When the wings of an aircraft are producing lift induced drag is ever present; in short no lift, no drag. This drag results from the down-wash by the wingtips and trailing edge vortices which tilt the lift vector backwards and thus increase the induced drag vector.
The aircraft builder has some limited influence in these forms of drag but by clever thinking he can reduce this as much as possible and count on more performance or fuel savings.
Induced drag will be at its maximum when airspeed is low, thus with a large angle of attack. It decreases with increasing speed where parasite drag will increase to cumulatively form the total drag of an aircraft.
Armed with this knowledge the pilot can use this to increase the performance of his aircraft when flying the longest distance or remaining airborne for as long as possible.
A number of factors are to blame for causing induced drag, namely: the wing shape or planform, aspect ratio (AR, length/ width of the wing) and coefficient lift (CL) which the pilot can influence by extending flaps and slats.
The elliptical plan-form has the least amount of drag but its a bit more difficult to build compared to the straight wing of a Cessna 172. Contrary to that fact: The Spitfire, was build in considerable numbers. Following the elliptical wing, we see the tapered wing and then the more common easy to build rectangular wing shape.
The difference between a rectangular, straight wing compared to an elliptical wing is about 10% more induced drag for the straight wing design.
This is the wingspan divided by chord ratio and the higher this number the lower the amount of induced drag the wing creates. Gliders have small chord, long wing thus implying high AR. Down-wash is also less compared to low AR wings.
The CL is something a pilot can influence and the most important factors are angle of attack (AoA), airspeed and aircraft weight. You will also find the coefficient lift in our well known lift formula.
A higher AoA means more induced drag and the strength of the generated vortices depends on the pressure difference above and below the wing. When the wing is at the zero AoA there are no vortices. When the AoA is increased up to the maximum CL (near the stall) induced drag is also at its maximum.
A lower weight means a lower AoA for the same airspeed compared to an aircraft with a higher TOW and this will result in lower induced drag.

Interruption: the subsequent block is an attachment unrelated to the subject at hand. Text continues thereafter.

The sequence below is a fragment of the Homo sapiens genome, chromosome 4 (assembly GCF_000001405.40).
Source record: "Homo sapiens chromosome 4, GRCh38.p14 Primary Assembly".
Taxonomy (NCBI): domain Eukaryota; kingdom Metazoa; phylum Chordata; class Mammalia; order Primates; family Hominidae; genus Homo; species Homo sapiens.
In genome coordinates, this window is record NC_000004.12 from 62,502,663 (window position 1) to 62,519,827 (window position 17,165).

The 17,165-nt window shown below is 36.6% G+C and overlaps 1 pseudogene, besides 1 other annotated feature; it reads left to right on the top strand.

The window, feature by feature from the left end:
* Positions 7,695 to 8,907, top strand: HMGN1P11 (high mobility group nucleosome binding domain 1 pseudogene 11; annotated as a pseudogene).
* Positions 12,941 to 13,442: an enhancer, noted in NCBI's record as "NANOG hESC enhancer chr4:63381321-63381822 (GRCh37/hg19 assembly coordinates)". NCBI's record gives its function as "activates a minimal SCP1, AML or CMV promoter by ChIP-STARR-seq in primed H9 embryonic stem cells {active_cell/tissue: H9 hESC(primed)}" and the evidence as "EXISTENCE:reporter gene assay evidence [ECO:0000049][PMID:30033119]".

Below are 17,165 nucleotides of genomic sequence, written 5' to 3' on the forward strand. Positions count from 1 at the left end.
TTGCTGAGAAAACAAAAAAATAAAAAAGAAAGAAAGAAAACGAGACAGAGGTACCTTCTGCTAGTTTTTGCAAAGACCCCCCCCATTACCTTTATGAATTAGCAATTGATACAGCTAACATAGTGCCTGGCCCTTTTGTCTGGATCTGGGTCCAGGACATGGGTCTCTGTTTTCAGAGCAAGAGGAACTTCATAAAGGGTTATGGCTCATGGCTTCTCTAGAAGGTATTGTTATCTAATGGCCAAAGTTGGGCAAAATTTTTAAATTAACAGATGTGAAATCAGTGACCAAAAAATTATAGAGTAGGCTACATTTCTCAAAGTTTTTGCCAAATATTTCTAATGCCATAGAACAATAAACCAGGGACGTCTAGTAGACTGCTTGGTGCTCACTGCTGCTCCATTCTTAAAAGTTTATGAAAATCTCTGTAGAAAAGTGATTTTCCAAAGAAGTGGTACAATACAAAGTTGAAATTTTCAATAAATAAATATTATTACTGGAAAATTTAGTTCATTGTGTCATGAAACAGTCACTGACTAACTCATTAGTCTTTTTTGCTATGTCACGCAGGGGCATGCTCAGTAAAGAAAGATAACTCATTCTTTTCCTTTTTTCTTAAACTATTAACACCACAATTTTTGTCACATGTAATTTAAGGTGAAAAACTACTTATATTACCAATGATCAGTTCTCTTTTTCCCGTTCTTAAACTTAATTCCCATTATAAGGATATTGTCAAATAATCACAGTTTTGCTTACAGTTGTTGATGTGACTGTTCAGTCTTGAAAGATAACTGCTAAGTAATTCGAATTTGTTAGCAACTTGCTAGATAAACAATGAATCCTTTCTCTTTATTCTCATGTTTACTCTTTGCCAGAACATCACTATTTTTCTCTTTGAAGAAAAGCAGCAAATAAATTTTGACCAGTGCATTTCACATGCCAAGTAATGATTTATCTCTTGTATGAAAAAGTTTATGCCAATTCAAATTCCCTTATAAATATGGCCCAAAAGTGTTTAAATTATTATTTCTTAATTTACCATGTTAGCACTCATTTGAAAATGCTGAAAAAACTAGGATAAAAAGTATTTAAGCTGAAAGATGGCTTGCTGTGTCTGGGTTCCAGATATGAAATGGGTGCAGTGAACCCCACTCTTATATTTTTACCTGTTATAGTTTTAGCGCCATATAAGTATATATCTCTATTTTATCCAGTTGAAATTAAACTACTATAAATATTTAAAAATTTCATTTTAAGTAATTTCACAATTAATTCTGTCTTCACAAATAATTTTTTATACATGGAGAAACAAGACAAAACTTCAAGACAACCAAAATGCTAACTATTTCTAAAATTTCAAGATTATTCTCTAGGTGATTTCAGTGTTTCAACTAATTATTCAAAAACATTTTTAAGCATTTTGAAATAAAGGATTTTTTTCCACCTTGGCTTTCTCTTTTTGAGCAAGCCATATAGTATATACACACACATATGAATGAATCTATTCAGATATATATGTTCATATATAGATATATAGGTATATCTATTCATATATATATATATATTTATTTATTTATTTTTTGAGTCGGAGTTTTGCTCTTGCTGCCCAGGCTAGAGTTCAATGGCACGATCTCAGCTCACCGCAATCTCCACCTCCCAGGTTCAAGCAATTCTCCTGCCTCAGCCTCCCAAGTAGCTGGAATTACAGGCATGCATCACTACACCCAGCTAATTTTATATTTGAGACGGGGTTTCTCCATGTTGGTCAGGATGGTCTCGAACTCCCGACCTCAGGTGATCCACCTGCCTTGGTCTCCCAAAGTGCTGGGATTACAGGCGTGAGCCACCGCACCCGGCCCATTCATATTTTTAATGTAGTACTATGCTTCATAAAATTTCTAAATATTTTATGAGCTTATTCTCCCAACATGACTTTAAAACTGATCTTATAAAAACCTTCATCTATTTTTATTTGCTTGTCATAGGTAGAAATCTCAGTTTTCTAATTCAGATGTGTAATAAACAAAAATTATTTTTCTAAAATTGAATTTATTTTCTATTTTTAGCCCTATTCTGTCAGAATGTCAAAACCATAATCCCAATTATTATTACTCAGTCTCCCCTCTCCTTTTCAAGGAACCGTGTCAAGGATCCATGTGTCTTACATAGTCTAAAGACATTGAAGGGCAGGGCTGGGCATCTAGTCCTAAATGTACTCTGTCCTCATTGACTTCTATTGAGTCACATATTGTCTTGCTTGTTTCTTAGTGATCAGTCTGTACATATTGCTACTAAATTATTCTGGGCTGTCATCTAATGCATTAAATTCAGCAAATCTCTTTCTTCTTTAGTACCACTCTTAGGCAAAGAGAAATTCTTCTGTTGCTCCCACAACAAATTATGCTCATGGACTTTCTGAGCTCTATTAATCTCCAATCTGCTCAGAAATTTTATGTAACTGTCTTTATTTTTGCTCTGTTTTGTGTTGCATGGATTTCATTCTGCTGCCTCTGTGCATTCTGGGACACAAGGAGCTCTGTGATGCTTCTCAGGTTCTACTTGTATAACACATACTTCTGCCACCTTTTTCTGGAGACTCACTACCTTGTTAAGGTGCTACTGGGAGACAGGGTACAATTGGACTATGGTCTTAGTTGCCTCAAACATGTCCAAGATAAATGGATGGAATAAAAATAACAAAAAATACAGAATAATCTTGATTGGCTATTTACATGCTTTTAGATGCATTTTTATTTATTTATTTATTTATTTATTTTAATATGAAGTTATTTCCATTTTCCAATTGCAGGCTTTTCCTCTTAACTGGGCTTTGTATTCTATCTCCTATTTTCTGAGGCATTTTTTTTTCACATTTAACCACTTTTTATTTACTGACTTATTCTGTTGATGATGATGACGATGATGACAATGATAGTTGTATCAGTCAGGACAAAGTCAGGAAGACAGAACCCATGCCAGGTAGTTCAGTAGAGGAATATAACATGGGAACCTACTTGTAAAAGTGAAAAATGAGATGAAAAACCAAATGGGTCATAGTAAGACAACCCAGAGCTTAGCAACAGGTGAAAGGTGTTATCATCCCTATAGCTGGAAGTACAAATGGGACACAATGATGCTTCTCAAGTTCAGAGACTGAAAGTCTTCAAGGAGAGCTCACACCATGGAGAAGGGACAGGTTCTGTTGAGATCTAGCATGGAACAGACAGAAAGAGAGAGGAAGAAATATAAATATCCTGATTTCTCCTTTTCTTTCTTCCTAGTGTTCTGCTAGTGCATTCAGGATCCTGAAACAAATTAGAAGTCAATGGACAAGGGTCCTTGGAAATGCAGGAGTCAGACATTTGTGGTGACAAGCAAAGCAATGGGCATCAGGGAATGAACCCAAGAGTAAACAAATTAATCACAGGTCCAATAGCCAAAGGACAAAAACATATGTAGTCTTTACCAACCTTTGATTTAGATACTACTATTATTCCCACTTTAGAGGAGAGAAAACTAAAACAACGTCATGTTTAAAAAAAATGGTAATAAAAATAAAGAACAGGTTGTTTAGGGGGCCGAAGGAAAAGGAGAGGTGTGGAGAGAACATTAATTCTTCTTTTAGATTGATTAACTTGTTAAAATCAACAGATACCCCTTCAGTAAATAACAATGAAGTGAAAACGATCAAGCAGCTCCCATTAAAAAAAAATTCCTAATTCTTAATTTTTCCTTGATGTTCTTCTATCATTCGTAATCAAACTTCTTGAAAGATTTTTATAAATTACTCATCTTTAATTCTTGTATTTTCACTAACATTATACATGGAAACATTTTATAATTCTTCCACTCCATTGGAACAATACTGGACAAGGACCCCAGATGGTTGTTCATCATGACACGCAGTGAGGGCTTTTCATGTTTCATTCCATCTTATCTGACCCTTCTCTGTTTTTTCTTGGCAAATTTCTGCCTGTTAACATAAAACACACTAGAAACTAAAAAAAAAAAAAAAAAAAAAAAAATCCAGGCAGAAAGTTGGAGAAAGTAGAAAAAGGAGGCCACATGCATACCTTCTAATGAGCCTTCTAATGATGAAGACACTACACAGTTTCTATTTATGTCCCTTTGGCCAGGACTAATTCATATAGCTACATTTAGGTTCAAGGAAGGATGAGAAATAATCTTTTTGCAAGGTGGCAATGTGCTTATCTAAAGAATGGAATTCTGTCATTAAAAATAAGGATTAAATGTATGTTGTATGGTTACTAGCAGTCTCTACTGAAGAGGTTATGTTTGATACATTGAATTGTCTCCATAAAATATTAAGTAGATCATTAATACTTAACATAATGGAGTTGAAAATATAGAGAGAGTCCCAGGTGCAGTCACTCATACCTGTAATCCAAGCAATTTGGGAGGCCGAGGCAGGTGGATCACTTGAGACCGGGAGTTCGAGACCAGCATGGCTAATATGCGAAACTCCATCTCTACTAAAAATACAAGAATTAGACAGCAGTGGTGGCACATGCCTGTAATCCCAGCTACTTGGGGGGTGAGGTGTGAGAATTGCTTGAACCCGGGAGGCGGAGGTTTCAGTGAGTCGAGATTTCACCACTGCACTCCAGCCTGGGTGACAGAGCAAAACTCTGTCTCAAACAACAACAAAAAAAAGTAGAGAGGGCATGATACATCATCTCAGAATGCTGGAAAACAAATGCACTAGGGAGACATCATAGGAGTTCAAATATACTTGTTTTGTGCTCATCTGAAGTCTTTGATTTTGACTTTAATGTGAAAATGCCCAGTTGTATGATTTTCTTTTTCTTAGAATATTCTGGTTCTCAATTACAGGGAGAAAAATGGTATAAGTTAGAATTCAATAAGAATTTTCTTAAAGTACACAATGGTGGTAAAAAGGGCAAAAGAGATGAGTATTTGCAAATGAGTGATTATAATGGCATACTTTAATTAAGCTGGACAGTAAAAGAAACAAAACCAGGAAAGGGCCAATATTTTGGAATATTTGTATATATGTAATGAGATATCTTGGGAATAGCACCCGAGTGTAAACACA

Increasing airspeed while maintaining altitude calls for an AoA being lower and thus less induced drag generated by the wing. Although, parasite drag will go up. An aircraft just after takeoff has a high AoA, low speed and as such induced drag is also high and it can be some 75 % of total drag.
This can be accomplished by wing washout, this means that the angle of incidence is lower at the wingtips than at the root. It also favors a stall which normally starts at the root and this keeps the ailerons more effective throughout the stall. Wing fences, drooping wingtips, vortex generators all help to reduce wing vortices and induced drag.
This is the sum of parasite and induced drag and called CD. This total aircraft drag can also be expressed in a formula, which looks remarkably like the lift formula:
L = 1/2 ρ V2 × S × CD, but S stands now for frontal area instead of wing area.
The drag curve (image at top of the page) shows that total drag is high at slow (high AoA and mainly induced drag) and high airspeeds (low AoA and mainly parasite drag). Minimum drag is experienced somewhere in the middle where the lift/drag ratio is at its highest.
This is an indicator of aerodynamic efficiency of the aircraft. The highest L/D ratio is found around 4° AoA for common general aviation aircraft. Some manufacturers sell a device which measures the pressures above and below the wing and indicating the AoA on an instrument on the panel. With this device pilots can fly on AoA instead of airspeed and execute precision short field landings.
Important flight speeds are obtained from the L/D ratio: maximum cruise range and maximum gliding speeds.